How a crochet granny hat became a celebrity style grail

In April, just days after announcing his new album Sir. Morality and the great steppes, Kendrick Lamar attended a Los Angeles Dodgers game. He sat in the stands on the right among Dodgers faithful, surrounded by a sea of ​​blue baseball caps. His choice of headgear, however, stood out: A black and white crochet bucket hat, tall like a top hat and pulled low over the eyes like a beanie.

The only thing weirder than seeing Lamar embrace a bardcore aesthetic was continues to see him do it. According to NYC-based artist Emily Dawn Long, who designed the hat in collaboration with knitwear designer Maria Dora, Lamar has bought about 20 of them so far. And he appears to be wearing the hat, as Dawn Long dubbed it “Hat Named Wanda,” almost anytime he’s not wearing his diamond-encrusted titanium crown of thorns Made by Tiffany. As when he was recording Sir. Moralityand when he hit the stage at Coachella this spring, and beyond at a Spotify listening party in Ghana.

Unlike Kanye West, who can do it on his own inspire Twenty-something men to leave the house dressed like they’re about to wade through a swamp, Kendrick doesn’t rank among pop culture’s best oracles. He dresses comfortably and casually – kind of like an MFA student with a grail account. One gets the feeling that he does not take up fashion obsessions easily. His taste for the modest bucket hat does not mark the launch of a trend, but rather the culmination of one that has been building since the start of the pandemic. And that has helped make the Wanda the most understated status symbol in fashion.

The Wanda had a life before Kendrick. It all started in February 2020 when Dawn Long posted a few dozen Wandas on her website. There wasn’t much strategy behind the endeavor—after receiving dozens of compliments on a vintage bucket hat she owned, Dawn Long figured she’d have a go at making them herself. “It’s not really about making money,” she says. “I just like to make things that I like that I think people are kind of missing.” She teamed up with Dora, whose day job involves making knits for movies like The Hunger Gamesto find a manufacturer who could replicate the texture and shape of her beloved vintage version, and they eventually partnered with a manufacturer in Peru who works with indigenous women’s cooperatives specializing in crocheted goods.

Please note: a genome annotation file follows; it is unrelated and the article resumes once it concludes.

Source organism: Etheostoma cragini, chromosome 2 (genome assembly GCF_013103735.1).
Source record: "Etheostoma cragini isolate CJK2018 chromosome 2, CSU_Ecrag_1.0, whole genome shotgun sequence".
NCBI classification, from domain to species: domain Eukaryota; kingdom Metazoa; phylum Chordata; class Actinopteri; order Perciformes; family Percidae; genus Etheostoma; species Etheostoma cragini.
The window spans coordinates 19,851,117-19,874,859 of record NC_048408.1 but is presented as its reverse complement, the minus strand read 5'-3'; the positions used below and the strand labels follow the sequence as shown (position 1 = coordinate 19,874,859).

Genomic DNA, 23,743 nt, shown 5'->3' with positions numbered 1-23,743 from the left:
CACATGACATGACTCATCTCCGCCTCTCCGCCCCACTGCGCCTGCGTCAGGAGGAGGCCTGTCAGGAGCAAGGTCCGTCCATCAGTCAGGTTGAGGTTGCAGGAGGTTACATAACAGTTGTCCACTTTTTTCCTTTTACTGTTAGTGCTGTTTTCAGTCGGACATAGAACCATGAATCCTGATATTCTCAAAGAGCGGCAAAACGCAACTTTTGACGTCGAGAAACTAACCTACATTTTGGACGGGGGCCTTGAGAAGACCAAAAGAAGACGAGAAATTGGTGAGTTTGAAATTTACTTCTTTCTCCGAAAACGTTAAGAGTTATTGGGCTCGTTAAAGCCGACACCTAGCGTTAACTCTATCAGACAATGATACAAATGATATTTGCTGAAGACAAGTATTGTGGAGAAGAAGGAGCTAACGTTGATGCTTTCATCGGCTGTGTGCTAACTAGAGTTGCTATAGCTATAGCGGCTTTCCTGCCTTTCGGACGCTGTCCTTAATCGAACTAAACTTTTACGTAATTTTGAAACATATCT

The timing happened to coincide with the start of the global covid lockdown, just ahead of a return to crafty, homespun sensibilities, as everyone and their mother picked up a pair of crochet hooks – or at least started dressing like members of a knitting circle. The first run of a few dozen hats sold out almost immediately. “It’s just blown up,” says Dora. “It was part of a bigger moment than we expected.”

It’s a long way from the niche pandemic hit of Kendrick Lamar’s dome, but the Wanda quickly began to snake its way through downtown creative circles. “I’m lucky to have a pretty solid community,” says Dawn Long, who in a former creative life styled by Elon Musk to the Met Gala. Now she divides her time between designing knitwear and accessories for her brand and launching an app that facilitates anonymous phone sex. Her studio is adjacent to the NYC micro-neighborhood that has come to be known as Dimes Square, and her original Wanda clientele were her downtown artist and model friends. With everyone still more or less indoors, the Wanda soon became ubiquitous on Instagram, the headdress of a legion of boring hot people. From there, the Wanda pretty much sold itself. According to Dawn Long, she has never tipped the hat to anyone—a rarity in today’s celebrity stylist-industrial complex. “It’s all been really relaxed and organic,” she says. “It’s all been spread by word of mouth.” Or more accurately, words from the IG Story: Dawn Long and Dora have sold every single Wanda they’ve produced.

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